The story of Elena Perminova
Walking through the latest fashion shows in the Tuileries Garden in Paris, it is impossible to miss the crowd of stars in Russian style. They are girls with delicate gaits, fierce, sharp cheekbones, and fashionable clothing from which the tags have been removed only minutes ago.
Whether they are the wives of billionaires, businessmen or the heiresses of hereditary oligarchs, these queens of the Russian fashion scene are the cream of the haute couture clientele.
At the center of this paparazzi frenzy is 35-year-old Elena Perminova, wife of Russian oligarch and media mogul Alexander Lebedev, who watched the Chanel show with her friend Miroslava Duma, also one of Russia’s most followed fashion influencers. It only takes two selfies of the girls on Instagram to generate unprecedented interest in the clothes.
“It’s exciting when people from all over the world can meet for a week and present their clothes. Fashion speaks all languages,” Perminova told Harper’s Bazaar.
The story that brings her to the front row of luxury fashion, however, is more dramatic than romance author Danielle Steele can imagine.
Born in Siberia to a poor family, as a child Perminova never dreamed that she would ever wear Chanel clothing. There was never enough money at home, and when she found a boyfriend much older than her, he convinced her to sell ecstasy together in Russian discotheques.
At 16, Elena was arrested and sentenced to six years in prison for drug distribution.
“I was in a small prison cell with a stinking toilet, no soap and an iron bed fixed to the wall with staples,” the Russian woman says.
Her daily life in this cell continues until her father meets Alexander Lebedev, then a member of the Russian parliament, begging him to help her daughter. And Lebedev agrees.
With his close-cropped gray hair, thin glasses and branded sneakers, the then 43-year-old Lebedev (now 62) looked more like a chess grandmaster than a media mogul. And his story is no less exciting than Perminova’s.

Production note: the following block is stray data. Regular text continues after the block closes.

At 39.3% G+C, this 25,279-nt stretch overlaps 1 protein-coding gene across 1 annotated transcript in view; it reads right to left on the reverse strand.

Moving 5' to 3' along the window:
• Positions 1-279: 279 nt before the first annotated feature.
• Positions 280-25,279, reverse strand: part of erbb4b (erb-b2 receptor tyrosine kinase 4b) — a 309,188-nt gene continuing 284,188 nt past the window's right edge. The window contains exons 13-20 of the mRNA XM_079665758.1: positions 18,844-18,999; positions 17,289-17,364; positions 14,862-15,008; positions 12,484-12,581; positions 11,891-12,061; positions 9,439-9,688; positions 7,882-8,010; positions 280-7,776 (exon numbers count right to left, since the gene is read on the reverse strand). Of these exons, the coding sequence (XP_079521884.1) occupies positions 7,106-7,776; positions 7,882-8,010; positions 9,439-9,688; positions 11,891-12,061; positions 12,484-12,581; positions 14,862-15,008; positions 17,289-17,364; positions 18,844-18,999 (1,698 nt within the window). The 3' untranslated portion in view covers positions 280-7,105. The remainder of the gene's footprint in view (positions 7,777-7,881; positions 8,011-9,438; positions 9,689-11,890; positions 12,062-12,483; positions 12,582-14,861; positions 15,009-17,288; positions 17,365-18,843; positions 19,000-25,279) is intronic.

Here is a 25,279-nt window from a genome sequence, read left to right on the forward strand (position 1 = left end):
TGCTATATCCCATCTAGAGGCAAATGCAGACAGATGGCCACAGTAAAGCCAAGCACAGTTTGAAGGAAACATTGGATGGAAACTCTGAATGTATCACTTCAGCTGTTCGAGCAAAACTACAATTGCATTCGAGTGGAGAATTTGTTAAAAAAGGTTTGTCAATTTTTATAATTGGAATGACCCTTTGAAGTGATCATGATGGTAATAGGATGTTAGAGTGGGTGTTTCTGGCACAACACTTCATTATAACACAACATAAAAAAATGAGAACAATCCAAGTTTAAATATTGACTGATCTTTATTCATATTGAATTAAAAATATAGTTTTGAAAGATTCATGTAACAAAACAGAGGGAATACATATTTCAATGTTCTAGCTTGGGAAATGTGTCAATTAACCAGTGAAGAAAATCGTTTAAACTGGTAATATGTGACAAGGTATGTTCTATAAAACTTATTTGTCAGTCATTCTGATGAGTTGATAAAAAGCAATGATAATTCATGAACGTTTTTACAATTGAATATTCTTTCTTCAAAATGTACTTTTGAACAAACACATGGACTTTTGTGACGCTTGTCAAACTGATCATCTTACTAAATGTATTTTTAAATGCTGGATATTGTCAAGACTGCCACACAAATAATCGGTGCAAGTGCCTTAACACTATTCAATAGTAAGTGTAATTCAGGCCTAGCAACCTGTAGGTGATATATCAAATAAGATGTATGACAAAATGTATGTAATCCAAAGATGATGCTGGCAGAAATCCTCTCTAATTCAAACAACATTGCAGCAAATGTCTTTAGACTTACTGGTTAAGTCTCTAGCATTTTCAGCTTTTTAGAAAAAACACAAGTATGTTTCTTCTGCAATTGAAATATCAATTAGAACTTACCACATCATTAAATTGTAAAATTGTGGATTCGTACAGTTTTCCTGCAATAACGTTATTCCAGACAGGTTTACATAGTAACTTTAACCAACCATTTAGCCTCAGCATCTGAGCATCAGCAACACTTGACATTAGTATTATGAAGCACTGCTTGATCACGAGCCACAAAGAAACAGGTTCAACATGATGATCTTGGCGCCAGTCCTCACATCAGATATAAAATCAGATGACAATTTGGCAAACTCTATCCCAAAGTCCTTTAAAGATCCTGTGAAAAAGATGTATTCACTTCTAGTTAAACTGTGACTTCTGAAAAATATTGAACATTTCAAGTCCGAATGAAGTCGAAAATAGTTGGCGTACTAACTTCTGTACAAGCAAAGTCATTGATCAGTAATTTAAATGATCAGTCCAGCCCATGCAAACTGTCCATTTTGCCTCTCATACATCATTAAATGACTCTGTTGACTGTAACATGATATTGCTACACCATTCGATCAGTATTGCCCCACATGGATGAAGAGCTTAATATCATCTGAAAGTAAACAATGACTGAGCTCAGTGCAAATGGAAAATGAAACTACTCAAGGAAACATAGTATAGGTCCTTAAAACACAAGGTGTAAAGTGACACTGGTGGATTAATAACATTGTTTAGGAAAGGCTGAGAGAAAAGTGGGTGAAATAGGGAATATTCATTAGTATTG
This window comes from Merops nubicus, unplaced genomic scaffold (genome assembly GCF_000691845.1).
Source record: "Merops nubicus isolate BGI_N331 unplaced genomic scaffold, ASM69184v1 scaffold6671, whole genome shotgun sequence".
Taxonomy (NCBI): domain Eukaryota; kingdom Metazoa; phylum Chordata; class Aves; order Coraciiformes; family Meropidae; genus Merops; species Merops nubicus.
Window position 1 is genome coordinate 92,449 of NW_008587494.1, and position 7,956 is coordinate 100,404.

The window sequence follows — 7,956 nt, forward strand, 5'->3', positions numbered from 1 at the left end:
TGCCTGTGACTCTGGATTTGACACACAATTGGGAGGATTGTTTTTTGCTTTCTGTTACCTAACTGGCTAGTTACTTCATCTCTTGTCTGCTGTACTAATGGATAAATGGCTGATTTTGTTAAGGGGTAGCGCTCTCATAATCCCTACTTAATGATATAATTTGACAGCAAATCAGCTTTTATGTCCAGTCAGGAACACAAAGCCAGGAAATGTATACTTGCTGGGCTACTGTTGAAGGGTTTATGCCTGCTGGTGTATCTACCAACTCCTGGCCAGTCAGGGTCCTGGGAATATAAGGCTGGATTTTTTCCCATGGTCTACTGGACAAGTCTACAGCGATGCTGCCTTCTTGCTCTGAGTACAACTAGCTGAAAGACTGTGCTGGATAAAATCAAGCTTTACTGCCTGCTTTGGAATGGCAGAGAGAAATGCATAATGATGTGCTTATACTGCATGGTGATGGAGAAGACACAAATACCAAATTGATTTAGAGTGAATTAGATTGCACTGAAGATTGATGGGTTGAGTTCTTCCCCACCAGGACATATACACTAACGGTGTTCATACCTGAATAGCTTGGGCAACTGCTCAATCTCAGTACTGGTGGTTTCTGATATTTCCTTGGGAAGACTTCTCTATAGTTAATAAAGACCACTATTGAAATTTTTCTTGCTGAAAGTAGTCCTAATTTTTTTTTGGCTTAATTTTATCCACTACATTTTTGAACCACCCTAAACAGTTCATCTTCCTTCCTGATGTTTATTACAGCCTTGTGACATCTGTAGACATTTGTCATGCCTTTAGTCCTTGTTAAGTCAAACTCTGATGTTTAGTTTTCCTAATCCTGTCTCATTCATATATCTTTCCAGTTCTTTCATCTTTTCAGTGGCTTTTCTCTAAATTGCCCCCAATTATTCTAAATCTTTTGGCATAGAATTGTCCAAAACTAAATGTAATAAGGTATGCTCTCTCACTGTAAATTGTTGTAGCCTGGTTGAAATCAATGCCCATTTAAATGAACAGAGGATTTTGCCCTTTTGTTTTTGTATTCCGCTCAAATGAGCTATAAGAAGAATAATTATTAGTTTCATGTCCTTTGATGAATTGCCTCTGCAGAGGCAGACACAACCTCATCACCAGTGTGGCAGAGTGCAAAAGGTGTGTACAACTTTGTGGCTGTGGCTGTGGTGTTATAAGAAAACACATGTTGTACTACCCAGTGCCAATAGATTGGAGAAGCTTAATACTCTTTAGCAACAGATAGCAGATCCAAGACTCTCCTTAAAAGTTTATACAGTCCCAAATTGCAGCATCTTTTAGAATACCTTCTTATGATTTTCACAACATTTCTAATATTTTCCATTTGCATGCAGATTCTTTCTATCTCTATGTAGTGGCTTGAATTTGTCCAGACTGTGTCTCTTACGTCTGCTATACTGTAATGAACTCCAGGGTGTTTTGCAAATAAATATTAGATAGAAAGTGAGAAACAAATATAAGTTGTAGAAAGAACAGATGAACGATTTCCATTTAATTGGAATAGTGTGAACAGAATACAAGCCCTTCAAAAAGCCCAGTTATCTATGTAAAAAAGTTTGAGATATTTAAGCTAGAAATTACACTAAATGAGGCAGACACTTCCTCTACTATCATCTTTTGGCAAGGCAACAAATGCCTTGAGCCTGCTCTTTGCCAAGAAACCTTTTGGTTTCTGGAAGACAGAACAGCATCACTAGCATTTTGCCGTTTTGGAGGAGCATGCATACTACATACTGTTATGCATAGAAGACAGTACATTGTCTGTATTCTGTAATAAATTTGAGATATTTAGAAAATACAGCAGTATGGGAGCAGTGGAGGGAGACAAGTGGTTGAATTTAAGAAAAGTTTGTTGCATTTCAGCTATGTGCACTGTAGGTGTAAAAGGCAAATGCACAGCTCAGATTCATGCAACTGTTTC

Former KGB agent Alexander Lebedev amassed his wealth through securities trading in the 1990s. In 2006, together with the former president Mikhail Gorbachev, they bought a 49 percent share in “Novaya Gazeta”, and a few years later, they also bought the British newspapers London Evening Standard and The Independent, whose leadership is now taken over by his son Yevgeny Lebedev.
In 2013, Lebedev was put on trial for assaulting a businessman during a televised debate. He was accused of “hooliganism motivated by political hatred” and sentenced to 150 hours of community service.
When he meets Elena, Lebedev leads a witness protection campaign and therefore agrees to help her get out of prison. The two immediately like each other. Under the influence of Lebedev, Perminova abandoned her dream of a career as a model, returned to school, took a diploma and then enrolled in “Economics” at Moscow State University.
Three years after they met, Perminova and Lebedev became a couple, and a decade later they got married and raised their four children together.
“First of all, we are good friends. And with each passing day, we become closer,” says Perminova.
Along with her husband’s money, she gets a chance to attend major fashion events such as the Council of Fashion Designers of the USA Awards, where in 2008 her style of dressing was noticed for the first time. One of the photographers at the event mistakes her for a model, takes some professional photos of her, and after sharing them on Instagram, her followers skyrocket to 155,000.
Today, there are over 2.5 million profiles that compare their fashion watch to Perminova’s style.
“My clothes have always been a combination of ‘low’ and ‘high’ fashion. On my first trip to New York, Alexander told me, ‘Go to Bergdorf’s and buy something,’ but all the clothes were so nice that I couldn’t decide. I remember that I bought some jeans and wore them with his sweatshirt. I was walking in New York and everyone around me was looking at me. That’s how I began to understand what I wanted,” says Perminova.
Part of the appeal of her profile is that she knows how to combine clothes few people can afford with affordable items from Zara and H&M, hoping that her example will usher in the end of brand slavery.
“Russian style began to change, and thank God. In the past, only labels mattered. Everyone wanted to show that they were rich. I never liked that. Fashion is above all a way to express yourself, regardless of money. The most “It’s important to have individuality. Otherwise, you’ll get lost in the crowd,” says Perminova.
Photo: Elena Perminova and her husband Alexander Lebedev